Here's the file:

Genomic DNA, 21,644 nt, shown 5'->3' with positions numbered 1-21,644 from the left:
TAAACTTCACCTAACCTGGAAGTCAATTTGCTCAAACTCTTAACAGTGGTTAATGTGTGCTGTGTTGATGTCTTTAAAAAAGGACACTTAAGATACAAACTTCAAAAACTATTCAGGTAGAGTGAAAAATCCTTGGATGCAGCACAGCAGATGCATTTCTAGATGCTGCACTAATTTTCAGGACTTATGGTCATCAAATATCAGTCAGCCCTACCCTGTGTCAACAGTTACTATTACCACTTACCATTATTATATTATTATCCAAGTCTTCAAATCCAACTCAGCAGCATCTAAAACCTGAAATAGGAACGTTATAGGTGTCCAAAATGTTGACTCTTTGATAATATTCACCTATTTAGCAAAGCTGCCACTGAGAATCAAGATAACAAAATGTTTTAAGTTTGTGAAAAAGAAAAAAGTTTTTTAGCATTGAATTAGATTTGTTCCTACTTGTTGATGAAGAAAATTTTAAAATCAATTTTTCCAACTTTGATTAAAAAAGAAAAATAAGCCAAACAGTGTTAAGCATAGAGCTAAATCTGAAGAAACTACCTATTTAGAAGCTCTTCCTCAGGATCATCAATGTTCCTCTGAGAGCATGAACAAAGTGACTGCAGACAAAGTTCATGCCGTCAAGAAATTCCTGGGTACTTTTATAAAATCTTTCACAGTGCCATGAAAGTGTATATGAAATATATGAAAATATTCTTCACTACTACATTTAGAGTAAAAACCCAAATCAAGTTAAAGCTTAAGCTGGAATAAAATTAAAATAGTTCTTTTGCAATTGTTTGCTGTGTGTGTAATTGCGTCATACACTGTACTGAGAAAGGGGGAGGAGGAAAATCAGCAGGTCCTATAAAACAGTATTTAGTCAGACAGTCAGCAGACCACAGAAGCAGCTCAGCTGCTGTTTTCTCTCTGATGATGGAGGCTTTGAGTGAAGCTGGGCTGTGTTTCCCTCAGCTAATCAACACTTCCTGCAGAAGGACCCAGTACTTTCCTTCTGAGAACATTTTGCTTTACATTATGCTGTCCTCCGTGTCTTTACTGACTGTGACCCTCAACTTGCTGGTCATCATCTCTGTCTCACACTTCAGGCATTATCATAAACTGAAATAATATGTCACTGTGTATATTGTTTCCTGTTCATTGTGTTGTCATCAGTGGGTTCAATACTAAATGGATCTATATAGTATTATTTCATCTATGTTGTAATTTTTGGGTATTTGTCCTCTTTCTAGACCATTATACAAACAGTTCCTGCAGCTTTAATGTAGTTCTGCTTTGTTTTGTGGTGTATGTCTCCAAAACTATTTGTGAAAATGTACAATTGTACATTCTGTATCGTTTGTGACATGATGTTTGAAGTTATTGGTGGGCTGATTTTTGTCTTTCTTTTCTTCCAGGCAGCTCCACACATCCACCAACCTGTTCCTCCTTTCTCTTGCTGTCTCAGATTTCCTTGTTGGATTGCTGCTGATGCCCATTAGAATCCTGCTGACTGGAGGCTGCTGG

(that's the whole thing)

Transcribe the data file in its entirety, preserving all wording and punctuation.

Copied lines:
Genomic DNA, 21,644 nt, shown 5'->3' with positions numbered 1-21,644 from the left:
TAAACTTCACCTAACCTGGAAGTCAATTTGCTCAAACTCTTAACAGTGGTTAATGTGTGCTGTGTTGATGTCTTTAAAAAAGGACACTTAAGATACAAACTTCAAAAACTATTCAGGTAGAGTGAAAAATCCTTGGATGCAGCACAGCAGATGCATTTCTAGATGCTGCACTAATTTTCAGGACTTATGGTCATCAAATATCAGTCAGCCCTACCCTGTGTCAACAGTTACTATTACCACTTACCATTATTATATTATTATCCAAGTCTTCAAATCCAACTCAGCAGCATCTAAAACCTGAAATAGGAACGTTATAGGTGTCCAAAATGTTGACTCTTTGATAATATTCACCTATTTAGCAAAGCTGCCACTGAGAATCAAGATAACAAAATGTTTTAAGTTTGTGAAAAAGAAAAAAGTTTTTTAGCATTGAATTAGATTTGTTCCTACTTGTTGATGAAGAAAATTTTAAAATCAATTTTTCCAACTTTGATTAAAAAAGAAAAATAAGCCAAACAGTGTTAAGCATAGAGCTAAATCTGAAGAAACTACCTATTTAGAAGCTCTTCCTCAGGATCATCAATGTTCCTCTGAGAGCATGAACAAAGTGACTGCAGACAAAGTTCATGCCGTCAAGAAATTCCTGGGTACTTTTATAAAATCTTTCACAGTGCCATGAAAGTGTATATGAAATATATGAAAATATTCTTCACTACTACATTTAGAGTAAAAACCCAAATCAAGTTAAAGCTTAAGCTGGAATAAAATTAAAATAGTTCTTTTGCAATTGTTTGCTGTGTGTGTAATTGCGTCATACACTGTACTGAGAAAGGGGGAGGAGGAAAATCAGCAGGTCCTATAAAACAGTATTTAGTCAGACAGTCAGCAGACCACAGAAGCAGCTCAGCTGCTGTTTTCTCTCTGATGATGGAGGCTTTGAGTGAAGCTGGGCTGTGTTTCCCTCAGCTAATCAACACTTCCTGCAGAAGGACCCAGTACTTTCCTTCTGAGAACATTTTGCTTTACATTATGCTGTCCTCCGTGTCTTTACTGACTGTGACCCTCAACTTGCTGGTCATCATCTCTGTCTCACACTTCAGGCATTATCATAAACTGAAATAATATGTCACTGTGTATATTGTTTCCTGTTCATTGTGTTGTCATCAGTGGGTTCAATACTAAATGGATCTATATAGTATTATTTCATCTATGTTGTAATTTTTGGGTATTTGTCCTCTTTCTAGACCATTATACAAACAGTTCCTGCAGCTTTAATGTAGTTCTGCTTTGTTTTGTGGTGTATGTCTCCAAAACTATTTGTGAAAATGTACAATTGTACATTCTGTATCGTTTGTGACATGATGTTTGAAGTTATTGGTGGGCTGATTTTTGTCTTTCTTTTCTTCCAGGCAGCTCCACACATCCACCAACCTGTTCCTCCTTTCTCTTGCTGTCTCAGATTTCCTTGTTGGATTGCTGCTGATGCCCATTAGAATCCTGCTGACTGGAGGCTGCTGG